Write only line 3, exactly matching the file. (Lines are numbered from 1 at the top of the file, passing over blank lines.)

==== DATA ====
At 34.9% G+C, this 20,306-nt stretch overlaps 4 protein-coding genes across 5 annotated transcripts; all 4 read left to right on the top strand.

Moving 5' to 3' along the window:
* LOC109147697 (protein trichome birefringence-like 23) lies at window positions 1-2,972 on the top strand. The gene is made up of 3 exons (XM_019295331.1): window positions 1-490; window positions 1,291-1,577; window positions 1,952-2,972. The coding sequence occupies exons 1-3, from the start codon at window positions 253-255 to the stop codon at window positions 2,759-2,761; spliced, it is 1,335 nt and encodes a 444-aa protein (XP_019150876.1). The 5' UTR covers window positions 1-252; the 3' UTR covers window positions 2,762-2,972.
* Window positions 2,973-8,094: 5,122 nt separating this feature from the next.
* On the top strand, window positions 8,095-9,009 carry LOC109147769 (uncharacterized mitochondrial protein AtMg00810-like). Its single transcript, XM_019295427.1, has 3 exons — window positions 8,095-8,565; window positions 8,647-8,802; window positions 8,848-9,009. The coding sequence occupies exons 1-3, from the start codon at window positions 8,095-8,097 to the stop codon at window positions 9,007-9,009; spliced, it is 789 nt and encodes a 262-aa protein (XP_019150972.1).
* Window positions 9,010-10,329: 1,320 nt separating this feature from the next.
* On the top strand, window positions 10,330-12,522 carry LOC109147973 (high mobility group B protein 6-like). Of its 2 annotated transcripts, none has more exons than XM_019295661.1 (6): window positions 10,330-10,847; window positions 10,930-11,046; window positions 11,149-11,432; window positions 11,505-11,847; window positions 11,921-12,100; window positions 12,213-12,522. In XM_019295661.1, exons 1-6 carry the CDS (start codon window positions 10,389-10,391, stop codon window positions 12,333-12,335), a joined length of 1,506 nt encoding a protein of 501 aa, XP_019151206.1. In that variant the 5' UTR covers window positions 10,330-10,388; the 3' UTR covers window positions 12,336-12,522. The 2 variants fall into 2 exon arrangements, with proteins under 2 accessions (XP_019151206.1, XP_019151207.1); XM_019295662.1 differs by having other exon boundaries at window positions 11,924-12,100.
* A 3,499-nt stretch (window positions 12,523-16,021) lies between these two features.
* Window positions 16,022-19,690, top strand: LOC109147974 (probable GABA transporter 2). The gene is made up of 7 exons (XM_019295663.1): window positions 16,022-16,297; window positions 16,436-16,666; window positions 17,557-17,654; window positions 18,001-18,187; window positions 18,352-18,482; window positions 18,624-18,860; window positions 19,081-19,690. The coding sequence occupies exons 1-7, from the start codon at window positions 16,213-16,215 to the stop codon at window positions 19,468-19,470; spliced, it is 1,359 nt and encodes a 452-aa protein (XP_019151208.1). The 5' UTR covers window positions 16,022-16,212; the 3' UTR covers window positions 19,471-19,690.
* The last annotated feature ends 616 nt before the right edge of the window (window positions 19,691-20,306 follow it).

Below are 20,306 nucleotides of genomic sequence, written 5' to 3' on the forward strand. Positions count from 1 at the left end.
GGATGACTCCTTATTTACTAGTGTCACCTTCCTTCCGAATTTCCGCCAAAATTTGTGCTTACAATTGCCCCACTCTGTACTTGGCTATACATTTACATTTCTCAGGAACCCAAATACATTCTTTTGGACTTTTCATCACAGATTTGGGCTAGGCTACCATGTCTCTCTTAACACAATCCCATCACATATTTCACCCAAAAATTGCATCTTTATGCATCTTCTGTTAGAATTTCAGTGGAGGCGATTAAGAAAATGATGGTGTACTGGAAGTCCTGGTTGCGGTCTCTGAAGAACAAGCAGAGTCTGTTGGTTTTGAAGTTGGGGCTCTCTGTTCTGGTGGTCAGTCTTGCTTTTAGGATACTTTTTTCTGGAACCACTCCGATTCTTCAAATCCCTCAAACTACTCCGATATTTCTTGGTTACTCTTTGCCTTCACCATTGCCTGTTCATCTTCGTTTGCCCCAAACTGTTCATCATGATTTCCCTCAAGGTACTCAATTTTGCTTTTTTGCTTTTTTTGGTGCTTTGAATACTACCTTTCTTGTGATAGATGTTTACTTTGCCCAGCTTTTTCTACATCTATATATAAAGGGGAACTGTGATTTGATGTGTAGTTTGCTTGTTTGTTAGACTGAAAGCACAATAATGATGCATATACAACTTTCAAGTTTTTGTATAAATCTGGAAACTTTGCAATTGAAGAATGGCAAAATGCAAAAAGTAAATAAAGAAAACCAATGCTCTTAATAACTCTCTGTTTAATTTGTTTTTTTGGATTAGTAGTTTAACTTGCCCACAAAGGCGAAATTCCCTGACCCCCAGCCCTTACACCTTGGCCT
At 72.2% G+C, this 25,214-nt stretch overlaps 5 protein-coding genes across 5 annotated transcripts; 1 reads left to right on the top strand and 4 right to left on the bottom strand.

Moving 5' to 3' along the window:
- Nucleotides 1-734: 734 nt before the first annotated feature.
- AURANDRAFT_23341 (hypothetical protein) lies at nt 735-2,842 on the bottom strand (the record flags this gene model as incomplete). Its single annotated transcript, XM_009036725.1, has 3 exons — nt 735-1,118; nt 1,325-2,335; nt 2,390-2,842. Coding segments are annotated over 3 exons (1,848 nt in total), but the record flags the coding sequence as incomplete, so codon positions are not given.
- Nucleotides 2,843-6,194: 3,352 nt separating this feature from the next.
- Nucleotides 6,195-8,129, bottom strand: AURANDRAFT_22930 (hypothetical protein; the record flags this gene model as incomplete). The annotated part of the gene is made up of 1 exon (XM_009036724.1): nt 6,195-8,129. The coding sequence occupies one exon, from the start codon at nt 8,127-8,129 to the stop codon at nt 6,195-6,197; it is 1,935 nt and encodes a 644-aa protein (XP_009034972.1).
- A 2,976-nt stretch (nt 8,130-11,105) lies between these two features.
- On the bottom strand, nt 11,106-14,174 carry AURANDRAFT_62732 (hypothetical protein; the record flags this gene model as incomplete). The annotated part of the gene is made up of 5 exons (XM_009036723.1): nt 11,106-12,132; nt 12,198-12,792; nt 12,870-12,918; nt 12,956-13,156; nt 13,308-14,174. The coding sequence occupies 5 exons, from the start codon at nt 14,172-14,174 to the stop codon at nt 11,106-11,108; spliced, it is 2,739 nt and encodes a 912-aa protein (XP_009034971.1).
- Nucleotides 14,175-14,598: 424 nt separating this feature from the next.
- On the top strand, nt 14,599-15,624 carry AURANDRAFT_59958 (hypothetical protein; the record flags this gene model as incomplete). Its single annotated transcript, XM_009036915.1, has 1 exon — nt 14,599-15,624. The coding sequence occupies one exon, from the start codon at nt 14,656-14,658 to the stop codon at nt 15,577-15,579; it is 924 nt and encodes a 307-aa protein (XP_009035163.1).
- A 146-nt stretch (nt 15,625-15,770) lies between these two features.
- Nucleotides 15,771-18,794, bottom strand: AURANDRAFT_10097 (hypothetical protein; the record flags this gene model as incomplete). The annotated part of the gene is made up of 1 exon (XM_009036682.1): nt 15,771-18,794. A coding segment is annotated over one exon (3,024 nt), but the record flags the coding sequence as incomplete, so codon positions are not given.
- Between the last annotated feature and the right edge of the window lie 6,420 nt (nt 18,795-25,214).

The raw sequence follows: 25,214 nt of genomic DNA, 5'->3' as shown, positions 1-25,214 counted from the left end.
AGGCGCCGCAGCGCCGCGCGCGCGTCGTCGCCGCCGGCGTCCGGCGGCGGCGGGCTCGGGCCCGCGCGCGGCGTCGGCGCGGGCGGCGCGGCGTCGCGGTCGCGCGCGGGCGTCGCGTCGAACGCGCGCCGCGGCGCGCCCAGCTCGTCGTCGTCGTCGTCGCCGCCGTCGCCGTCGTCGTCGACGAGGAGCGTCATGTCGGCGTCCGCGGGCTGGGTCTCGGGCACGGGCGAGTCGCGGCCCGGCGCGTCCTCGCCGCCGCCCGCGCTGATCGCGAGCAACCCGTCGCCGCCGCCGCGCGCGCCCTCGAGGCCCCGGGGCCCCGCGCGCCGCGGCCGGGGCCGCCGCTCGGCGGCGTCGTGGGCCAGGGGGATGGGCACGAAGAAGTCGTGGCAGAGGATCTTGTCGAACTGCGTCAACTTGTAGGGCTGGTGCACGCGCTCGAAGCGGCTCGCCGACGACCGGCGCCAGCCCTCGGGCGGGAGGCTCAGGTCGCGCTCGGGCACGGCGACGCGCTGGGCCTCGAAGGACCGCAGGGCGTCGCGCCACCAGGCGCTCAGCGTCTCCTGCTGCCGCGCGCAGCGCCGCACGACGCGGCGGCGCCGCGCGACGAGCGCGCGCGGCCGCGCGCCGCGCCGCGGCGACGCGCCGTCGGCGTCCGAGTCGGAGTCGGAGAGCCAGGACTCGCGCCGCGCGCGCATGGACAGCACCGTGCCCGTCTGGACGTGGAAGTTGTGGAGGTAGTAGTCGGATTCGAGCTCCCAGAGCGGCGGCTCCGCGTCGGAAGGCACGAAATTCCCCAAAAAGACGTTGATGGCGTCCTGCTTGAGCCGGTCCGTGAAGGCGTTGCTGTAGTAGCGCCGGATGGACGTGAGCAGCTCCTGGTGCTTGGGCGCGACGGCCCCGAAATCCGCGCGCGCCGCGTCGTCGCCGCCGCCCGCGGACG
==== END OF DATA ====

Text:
* LOC109147697 (protein trichome birefringence-like 23) lies at window positions 1-2,972 on the top strand. The gene is made up of 3 exons (XM_019295331.1): window positions 1-490; window positions 1,291-1,577; window positions 1,952-2,972. The coding sequence occupies exons 1-3, from the start codon at window positions 253-255 to the stop codon at window positions 2,759-2,761; spliced, it is 1,335 nt and encodes a 444-aa protein (XP_019150876.1). The 5' UTR covers window positions 1-252; the 3' UTR covers window positions 2,762-2,972.